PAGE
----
Wednesday, March 30, 2011

Stop the Violence

Before the invention of the term ‘homosexuality’ in 1869, Anne Lister saw her love and desire for women as a defining characteristic. She . . . considered her attraction to women natural, and proclaimed proudly that ‘I love, & only love, the fairer sex & thus beloved by them in turn, my heart revolts from any other love than theirs.’ (Rupp, 2009, p. 395)
In her article “Loving Women in the Modern World”, Rupp sheds light on the varied relationship styles through history and up to modern day, of lesbian women. It seems the relationship boundaries and courting procedures of the women discussed are as unique as the individuals themselves. This is not unlike heterosexual couples. Interestingly, there is current and ongoing research into particular aspects of lesbian, gay, bisexual, transgendered and queer (LGBT&Q) relationships and their similarities to heterosexual couples. An area of interest to discuss is the similarities in occurrences of domestic violence.
“The rates of domestic violence in same-gender relationships is roughly the same as domestic violence against heterosexual women” (AARDVARC, 2008). A quick Google search of the topic will yield various advocate websites, support groups, scholarly journals, and blogs. A bona fide social issue, intimate partner violence in the LGBT&Q community is shrouded in mystery as the scientific community has only scratched the surface with research in the last 20 years. Understanding the similarities and differences of same-sex partner violence and heterosexual partner violence is the key to unraveling the myths and enacting programs of greatest support for survivors.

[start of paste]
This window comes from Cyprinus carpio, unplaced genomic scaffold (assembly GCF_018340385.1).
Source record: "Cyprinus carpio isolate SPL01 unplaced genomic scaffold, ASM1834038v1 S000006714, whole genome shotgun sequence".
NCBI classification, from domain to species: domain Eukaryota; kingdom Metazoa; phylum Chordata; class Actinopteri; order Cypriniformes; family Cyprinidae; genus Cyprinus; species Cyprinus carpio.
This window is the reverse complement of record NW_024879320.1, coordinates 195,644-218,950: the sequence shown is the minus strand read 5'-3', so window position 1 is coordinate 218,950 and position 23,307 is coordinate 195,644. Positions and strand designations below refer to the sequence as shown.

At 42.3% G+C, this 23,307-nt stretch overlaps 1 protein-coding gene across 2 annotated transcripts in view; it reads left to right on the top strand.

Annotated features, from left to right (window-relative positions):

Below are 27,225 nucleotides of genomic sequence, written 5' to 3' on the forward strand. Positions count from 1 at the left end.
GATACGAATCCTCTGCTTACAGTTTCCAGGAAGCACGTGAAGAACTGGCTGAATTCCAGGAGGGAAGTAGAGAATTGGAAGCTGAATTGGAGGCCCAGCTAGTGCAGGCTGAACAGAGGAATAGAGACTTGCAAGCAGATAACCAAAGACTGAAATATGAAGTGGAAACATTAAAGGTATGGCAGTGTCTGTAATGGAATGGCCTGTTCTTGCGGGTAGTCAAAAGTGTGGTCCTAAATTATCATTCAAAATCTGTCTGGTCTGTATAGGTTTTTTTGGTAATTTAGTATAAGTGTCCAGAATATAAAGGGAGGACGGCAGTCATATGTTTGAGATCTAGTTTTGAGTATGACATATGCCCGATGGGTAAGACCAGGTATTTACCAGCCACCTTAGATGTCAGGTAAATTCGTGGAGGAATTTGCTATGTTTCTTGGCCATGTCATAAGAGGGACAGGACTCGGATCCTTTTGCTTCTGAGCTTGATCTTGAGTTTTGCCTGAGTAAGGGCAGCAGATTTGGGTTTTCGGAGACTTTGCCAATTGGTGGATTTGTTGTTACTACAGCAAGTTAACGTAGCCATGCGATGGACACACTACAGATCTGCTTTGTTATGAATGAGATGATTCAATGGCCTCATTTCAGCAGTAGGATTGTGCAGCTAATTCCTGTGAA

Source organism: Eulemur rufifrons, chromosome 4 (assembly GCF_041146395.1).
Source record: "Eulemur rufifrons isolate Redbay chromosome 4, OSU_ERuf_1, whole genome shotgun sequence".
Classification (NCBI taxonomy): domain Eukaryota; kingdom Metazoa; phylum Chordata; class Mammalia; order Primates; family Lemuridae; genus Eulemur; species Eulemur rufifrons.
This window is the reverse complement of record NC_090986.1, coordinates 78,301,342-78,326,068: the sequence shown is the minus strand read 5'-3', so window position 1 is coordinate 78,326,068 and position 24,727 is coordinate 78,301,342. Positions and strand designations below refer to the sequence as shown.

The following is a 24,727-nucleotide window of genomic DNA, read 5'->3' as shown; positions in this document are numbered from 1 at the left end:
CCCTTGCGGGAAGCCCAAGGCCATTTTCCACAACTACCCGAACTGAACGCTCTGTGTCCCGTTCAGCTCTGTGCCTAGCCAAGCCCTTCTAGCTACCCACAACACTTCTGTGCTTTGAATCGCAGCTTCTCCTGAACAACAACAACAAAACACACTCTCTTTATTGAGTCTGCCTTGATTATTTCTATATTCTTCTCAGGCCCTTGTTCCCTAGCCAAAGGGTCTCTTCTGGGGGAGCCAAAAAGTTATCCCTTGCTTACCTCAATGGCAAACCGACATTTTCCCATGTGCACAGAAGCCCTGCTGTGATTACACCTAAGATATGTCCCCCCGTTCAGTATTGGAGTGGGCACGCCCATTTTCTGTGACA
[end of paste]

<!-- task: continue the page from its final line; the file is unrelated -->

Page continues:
Regarding current research of LGBT&Q intimate partner violence, McClennen (2005) found: “The inability to receive helpful, responsive professional services and protection contributes to victims’ maintaining long-term relationships with their perpetrators, as they remain silent about their abuse” ( p. 151). Clearly, this data must be used to tailor support and outreach programs to the LGBT&Q community.
Also, Hester (2009) found “gay men were significantly more likely to use physically and sexually abusive behaviors” (p.171) compared to lesbian women in the study. “Regarding impact, lesbians were significantly more likely to be affected by emotionally and sexually abusive behavior.” This group also stated a majority opinion that the abuse made them want to change the problem behaviors for their partner (Hester, 2009, p. 171). Essentially, the data recorded by Hester and Donovan (2009) “appear to reflect wider processes of gendering and gendered-norms” (p.171).
This news is alarming to me as a woman hell-bent on relieving our society of such prevalence of domestic violence, and intimate partner abuse. Does the old patriarchal view of oppression still apply? Am I a victim of intimate partner violence simply because I’m statistically predisposed? What answers can we find to not only help victims and survivors, but to actually stop the violence.
Refernces Inc. (2008, September 24).  An Abuse, Rape and Domestic Violence Aid and Resource Collection. General format. Retrieved from
Hester, M. and Donovan, C. (2009). 'Researching Domestic Violence in Same-Sex Relationships — A Feminist Epistemological Approach to Survey Development', Journal of Lesbian Studies, 13: 2, 161 —173. doi: 10.1080/10894160802695346.
McClennen, J. (2005). Domestic violence between same-gender partners: Recent findings and future research. Journal of Interpersonal Violence, 20: 149-154. doi: 10.1177/0886260504268762.
Rupp, L. (2009). Loving women in the modern world. In V. Taylor, N. Whittier & L. Rupp (Eds.) Feminist Frontiers (pp.389-399). New York, NY: McGraw Hill.

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